In the situation shown the tank 2 contains a quantity of oil 2" situated below the sea water level outside the vessel 1, and a quantity of oil 2' is situated above the sea water level. Despite the lower density of the oil relatively to the sea water the difference between the levels (before any substantial quantity of oil has leaked out) is usually so large that the static oil pressure at the bottom of the tank 2 is higher than the static sea water pressure at the same level on the outside. The mentioned excess pressure caused by gas above the oil acts in addition to this. In a case of leakage this excess pressure can simply be interrupted, and the equipment according to the invention may comprise (not shown) means for estab¬ lishing a low pressure above the oil. This implies that it is not necessary to lower the oil level in the tank 2 down to the sea water level outside the vessel in order that the outflow of oil into the sea shall stop. The outflow will stop at a higher oil level than the sea water level. This level difference is determined by the difference of density between the oil and the sea water and by the degree of low pressure. By as rapidly as possible establishing a low pressure and pumping oil out and into the container 3 until the level difference has been achieved a further outflow of oil into the sea can be prevented. It is, consequently, only necessary to pump out a fraction of the oil contents in the tank 2 in order to stop the outflow of oil through a hole in the bottom of the vessel.
For a large tanker a container adapted to contain 30.000 m 3 of oil will be sufficient. Such a container, made of fabric, may have a weight of approximately 10 tons, and the necessary auxiliary equipment, for instance a catapult, a drum with hoses and tubes and possibly a suction device for establishing low pressure may have a weight of approximately 5 tons.
The establishing of low pressure above the oil in the tank 2 is of great importance with respect to stopping the outflow of oil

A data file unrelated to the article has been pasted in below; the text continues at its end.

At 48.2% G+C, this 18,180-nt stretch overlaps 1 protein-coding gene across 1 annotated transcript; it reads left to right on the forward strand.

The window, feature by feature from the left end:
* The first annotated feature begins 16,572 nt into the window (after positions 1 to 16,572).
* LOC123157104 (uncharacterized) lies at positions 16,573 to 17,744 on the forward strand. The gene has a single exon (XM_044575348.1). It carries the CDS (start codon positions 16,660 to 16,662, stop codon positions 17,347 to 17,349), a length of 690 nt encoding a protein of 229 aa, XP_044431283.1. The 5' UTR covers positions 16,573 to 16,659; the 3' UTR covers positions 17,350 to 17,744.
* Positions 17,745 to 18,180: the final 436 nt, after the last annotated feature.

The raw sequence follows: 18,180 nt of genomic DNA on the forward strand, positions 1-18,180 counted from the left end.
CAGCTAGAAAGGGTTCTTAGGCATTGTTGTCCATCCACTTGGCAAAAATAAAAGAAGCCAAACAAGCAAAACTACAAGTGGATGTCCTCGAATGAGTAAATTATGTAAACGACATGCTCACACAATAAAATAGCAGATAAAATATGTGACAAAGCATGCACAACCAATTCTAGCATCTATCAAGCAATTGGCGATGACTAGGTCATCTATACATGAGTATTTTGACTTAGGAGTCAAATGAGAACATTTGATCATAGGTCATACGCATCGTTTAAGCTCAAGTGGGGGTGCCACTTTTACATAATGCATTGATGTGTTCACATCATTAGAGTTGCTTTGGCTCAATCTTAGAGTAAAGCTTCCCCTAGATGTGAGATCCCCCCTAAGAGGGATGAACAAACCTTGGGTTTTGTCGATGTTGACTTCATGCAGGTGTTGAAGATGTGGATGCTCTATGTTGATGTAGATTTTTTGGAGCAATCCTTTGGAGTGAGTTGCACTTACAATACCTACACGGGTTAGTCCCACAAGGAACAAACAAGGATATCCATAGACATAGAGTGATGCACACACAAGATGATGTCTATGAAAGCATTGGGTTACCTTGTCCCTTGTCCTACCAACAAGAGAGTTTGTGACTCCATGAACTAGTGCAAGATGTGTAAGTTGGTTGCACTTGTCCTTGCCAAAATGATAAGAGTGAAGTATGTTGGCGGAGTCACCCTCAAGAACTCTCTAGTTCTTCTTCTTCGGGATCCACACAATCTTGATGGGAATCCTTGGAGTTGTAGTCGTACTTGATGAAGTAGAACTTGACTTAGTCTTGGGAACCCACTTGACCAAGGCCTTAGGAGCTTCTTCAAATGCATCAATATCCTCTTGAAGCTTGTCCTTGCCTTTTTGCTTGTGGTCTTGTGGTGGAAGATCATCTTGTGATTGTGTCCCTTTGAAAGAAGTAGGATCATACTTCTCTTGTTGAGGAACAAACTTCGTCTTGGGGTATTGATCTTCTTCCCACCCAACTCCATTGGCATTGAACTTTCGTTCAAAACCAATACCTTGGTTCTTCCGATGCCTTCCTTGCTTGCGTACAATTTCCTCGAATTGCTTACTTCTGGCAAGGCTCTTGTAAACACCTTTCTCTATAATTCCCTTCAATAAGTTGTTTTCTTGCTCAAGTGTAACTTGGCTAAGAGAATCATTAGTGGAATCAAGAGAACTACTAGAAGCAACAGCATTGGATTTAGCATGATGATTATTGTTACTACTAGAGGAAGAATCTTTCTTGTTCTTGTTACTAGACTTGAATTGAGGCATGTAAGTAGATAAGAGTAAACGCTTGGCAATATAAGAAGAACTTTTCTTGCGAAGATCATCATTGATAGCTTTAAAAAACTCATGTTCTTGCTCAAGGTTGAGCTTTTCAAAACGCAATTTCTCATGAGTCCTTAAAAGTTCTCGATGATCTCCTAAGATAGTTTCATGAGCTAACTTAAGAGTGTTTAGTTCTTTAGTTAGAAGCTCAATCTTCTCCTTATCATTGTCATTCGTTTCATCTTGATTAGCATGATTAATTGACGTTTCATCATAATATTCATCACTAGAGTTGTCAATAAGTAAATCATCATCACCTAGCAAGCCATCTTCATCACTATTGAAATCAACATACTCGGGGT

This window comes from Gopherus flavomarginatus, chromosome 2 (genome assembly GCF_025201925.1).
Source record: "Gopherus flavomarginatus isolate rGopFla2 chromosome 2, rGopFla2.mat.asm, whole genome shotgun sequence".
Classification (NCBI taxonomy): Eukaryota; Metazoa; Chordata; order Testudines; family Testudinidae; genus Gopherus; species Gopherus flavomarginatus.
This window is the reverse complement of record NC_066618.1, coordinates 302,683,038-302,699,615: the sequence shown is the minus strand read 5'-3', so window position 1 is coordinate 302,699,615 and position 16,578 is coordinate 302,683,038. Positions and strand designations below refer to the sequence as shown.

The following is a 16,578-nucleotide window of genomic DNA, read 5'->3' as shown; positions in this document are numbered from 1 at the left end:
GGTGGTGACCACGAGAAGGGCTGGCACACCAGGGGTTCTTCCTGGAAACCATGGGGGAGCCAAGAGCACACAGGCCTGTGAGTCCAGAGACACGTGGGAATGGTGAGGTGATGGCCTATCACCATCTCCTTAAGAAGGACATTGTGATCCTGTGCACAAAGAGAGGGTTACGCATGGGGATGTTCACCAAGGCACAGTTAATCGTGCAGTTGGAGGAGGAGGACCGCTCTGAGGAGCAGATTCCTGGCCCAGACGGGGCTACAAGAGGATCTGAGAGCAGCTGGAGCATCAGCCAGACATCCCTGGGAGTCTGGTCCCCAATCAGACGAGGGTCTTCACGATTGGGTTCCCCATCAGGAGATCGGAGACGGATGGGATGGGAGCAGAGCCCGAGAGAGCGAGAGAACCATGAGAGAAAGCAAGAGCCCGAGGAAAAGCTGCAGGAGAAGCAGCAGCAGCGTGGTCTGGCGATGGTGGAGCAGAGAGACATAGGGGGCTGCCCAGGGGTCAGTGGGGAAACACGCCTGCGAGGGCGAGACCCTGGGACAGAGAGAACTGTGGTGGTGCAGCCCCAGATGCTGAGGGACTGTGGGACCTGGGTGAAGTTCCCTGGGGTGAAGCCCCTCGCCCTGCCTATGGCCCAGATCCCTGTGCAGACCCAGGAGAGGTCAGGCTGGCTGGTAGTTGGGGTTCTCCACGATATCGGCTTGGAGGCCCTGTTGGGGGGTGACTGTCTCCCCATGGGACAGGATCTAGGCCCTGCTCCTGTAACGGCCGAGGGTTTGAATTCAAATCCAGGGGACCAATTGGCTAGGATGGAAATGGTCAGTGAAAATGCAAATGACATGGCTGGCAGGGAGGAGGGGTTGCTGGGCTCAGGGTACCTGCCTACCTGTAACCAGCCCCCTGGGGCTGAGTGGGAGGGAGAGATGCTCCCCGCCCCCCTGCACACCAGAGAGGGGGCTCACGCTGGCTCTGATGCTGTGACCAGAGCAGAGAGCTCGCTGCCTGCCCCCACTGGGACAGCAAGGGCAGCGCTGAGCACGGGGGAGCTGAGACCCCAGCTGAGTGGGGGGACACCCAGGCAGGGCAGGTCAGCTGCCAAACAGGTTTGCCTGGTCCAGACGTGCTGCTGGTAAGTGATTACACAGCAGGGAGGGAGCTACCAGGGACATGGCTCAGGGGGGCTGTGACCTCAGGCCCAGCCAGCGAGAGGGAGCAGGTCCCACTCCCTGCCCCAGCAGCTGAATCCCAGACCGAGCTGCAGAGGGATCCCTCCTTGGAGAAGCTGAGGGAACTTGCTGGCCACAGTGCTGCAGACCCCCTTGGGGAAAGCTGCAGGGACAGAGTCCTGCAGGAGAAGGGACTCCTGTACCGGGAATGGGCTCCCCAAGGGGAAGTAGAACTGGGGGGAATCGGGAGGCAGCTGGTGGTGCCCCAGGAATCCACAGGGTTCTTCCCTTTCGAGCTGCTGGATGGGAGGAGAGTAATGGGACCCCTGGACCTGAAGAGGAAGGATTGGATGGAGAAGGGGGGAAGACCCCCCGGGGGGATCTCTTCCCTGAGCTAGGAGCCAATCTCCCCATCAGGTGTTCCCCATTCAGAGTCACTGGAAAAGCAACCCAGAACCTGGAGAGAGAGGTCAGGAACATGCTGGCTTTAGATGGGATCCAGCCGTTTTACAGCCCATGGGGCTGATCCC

rapidly. A partial vacuum of 0,5 atm. (50 kPa) corresponds to a water column of 5 m and a somewhat higher oil column.
A container 3 made of a suitable fabric and having an oil capacity of about 30.000 m 3 is able to be packed together to a package of about 6 m 3 for being stored aboard a vessel. In stead of storing the container on a catapult it may of course be stored to be hoisted overboard. The container may be permanently coupled to the hose 4 which is wound on the drum 5, and also the hose 6, the tube 8 and the pump 7 may be permanently installed and ready for use.
The container 3 may also be suspended in davits, like a life boat, in order to be lowered to the sea.
Figs. 2 and 3 show equipment according to the invention, in the form of a mobile unit, and show the unit seen from the side and from one end, respectively.
The shown unit comprises a collapsed fabric container 3 ' , which in the example is situated inside a box 12. The box 12 is fastened below a stand 14, in which are journalled three drums
15, 16, 17. Each drum has two end discs 18 and a hub, which together define the space where a hose or a line is wound. The hoses and the line are not shown. The shown stand 14 is constituted by rods 19, 20, 13. The lower rods 19 constitute a bottom frame, and the rods 20 are inclined upwardly from the rods 19 and are fastened to an upper, horisontal top rod 13. Between the rods 20 at each end of the unit is fastened a slab 11 providing support for a shaft 21 which carries the drums 15,
16, 17. At the top of the top rod 13 are fastened loops 10 which can be used for attachment of hoisting means.